The Digital Millennium Copyright Act is far more trouble than it’s worth. On the one hand, I can understand the entertainment industry’s desire to preserve its business model. It would be foolish to expect otherwise, but the subsequent costs to society are dire. The unintended consequences of this act are the lawsuits that threaten to turn copyright into monopoly and the infringement of personal and community rights especially fair use and free speech.
Eric Corley has been sued for posting software, but disturbingly for linking to other websites and posting source code. The former is a weakening of fair use and the latter is basically a dangerous weakening of the First Amendment. It should be legal for licensed owners of copyrighted material to be able to backup this material, esp. if its of high value. PlayStation games are a great example. Getting a $1.00 DVD-R scratched up is far less costly than a $40 game disc. But this is almost a non-issue standing against the infringement of speech. And this is affecting our educators, who are barred from teaching certain topics because of the issues with copyright law, e.g. studying how DeCSS works. The consequences of this are quite troubling. Once industry can impose its will on academia on what can and cannot be taught, we are in serious trouble.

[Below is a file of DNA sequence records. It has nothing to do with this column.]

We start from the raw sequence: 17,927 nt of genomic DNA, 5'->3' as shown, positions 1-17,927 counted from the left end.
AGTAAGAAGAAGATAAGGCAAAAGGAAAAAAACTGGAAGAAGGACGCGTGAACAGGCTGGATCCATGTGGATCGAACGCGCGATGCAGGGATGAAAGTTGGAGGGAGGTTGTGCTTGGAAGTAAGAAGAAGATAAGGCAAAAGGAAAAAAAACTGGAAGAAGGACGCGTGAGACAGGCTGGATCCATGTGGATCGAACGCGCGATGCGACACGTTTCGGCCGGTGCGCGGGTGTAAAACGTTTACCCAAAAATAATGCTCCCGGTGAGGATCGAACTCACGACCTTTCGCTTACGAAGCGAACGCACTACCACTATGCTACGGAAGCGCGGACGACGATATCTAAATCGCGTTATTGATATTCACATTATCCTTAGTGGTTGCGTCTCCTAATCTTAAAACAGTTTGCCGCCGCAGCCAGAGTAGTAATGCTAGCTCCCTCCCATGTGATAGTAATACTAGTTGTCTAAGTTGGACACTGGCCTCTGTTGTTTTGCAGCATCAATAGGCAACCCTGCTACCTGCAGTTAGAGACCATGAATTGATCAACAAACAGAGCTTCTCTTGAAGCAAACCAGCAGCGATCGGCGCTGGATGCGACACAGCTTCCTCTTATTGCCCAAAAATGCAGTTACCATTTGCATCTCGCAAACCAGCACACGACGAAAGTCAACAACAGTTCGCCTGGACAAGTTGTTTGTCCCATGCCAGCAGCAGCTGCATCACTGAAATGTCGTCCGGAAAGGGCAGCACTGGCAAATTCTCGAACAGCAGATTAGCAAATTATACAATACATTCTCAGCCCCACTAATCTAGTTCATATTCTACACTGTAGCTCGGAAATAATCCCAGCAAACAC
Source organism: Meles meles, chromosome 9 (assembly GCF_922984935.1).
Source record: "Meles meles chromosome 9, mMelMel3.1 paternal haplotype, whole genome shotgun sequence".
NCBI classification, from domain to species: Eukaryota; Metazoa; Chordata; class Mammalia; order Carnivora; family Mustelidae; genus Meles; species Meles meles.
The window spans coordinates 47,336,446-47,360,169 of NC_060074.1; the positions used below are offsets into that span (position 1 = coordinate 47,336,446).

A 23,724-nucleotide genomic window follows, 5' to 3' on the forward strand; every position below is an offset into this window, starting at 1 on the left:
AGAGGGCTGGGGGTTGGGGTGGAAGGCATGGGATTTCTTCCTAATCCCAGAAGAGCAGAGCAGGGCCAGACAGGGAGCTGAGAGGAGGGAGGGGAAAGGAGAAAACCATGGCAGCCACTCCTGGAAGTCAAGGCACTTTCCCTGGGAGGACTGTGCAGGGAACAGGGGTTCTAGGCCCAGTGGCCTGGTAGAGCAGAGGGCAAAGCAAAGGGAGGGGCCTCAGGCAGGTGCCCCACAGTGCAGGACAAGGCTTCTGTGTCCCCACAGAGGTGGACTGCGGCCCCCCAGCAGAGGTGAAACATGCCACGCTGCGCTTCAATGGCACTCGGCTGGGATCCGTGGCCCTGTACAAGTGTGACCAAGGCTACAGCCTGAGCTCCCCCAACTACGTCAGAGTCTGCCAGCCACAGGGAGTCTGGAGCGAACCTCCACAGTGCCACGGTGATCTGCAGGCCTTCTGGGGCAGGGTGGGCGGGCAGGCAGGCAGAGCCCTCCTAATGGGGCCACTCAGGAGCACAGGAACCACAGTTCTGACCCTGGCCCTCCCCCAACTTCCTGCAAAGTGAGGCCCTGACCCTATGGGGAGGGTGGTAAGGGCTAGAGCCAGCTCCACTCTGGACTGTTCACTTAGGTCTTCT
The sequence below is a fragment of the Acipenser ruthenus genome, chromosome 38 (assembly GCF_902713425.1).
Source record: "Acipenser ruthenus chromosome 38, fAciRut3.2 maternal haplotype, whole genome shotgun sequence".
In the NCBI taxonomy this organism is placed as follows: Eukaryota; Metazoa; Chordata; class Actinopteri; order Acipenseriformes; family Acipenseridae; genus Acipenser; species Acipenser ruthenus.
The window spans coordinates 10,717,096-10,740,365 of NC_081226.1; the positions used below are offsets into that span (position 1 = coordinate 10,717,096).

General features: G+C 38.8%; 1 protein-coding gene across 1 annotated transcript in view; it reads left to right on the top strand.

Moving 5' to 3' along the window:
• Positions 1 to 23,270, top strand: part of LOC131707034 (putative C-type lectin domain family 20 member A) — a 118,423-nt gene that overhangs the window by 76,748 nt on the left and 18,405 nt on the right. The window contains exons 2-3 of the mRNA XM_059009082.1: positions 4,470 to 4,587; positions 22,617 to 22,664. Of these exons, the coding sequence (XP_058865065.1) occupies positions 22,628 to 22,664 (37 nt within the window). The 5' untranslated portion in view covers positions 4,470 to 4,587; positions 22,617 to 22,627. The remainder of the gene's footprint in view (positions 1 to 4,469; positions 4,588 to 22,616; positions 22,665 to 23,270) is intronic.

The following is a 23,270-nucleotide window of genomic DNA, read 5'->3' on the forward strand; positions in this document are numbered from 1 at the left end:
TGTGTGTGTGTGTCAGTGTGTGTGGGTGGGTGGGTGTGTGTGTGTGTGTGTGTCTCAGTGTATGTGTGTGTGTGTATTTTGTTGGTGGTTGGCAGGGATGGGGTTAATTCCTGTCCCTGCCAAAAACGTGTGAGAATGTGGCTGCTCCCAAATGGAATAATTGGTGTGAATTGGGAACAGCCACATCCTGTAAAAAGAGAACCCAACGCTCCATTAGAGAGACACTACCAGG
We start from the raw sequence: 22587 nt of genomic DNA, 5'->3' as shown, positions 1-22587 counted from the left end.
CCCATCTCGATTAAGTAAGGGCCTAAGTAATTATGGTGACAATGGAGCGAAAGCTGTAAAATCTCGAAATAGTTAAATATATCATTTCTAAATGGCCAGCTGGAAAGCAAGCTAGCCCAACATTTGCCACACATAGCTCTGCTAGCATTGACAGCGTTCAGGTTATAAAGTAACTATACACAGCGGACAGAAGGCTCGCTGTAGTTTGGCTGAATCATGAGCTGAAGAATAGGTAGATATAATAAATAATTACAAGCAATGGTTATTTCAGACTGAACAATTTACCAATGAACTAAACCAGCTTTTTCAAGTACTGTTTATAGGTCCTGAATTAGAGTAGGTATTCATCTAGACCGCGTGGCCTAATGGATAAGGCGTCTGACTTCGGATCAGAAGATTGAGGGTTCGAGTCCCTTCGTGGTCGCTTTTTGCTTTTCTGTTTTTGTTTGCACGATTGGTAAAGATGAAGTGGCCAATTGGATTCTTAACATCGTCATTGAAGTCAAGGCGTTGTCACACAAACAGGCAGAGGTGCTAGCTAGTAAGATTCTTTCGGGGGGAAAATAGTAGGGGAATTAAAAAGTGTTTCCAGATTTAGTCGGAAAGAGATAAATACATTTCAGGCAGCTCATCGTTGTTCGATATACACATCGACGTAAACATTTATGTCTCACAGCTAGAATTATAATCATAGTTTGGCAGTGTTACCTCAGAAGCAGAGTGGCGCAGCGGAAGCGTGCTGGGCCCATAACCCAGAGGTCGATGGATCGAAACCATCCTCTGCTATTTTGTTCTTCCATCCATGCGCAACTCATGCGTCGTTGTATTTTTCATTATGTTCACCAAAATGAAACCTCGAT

At the same time, there seems to be no way out but for the gradual extinction of movie studios and recording companies as we know them. They provide an information good (music, movies, software) in an era where information is nearly costless to copy and distribute. This has been their bread and butter for decades. Yet information in a free society wants to be free, as hackers readily attest. And on a more cynical note, consumers don’t want to pay for information, at least as much as they have been in the past. Witness the MP3 music industry revolution. Apple et al. has shown that the light at the end of the tunnel is to allow fair use and reasonable profits (economic rents) for the industry. Sadly, this hasn’t translated to other industries such as movies.
Even worse for business are the unrelated litigation resulting from the DMCA. I don’t think lawmakers even intended the law to help printer manufacturers to create a supply monopoly for their printers, for example. As a result, some have seen the light.
Basically it all adds up to more trouble than the law is worth. Congress should make an effort to understand better what it regulates before writing such sweeping legislation that has such far reaching negative effects.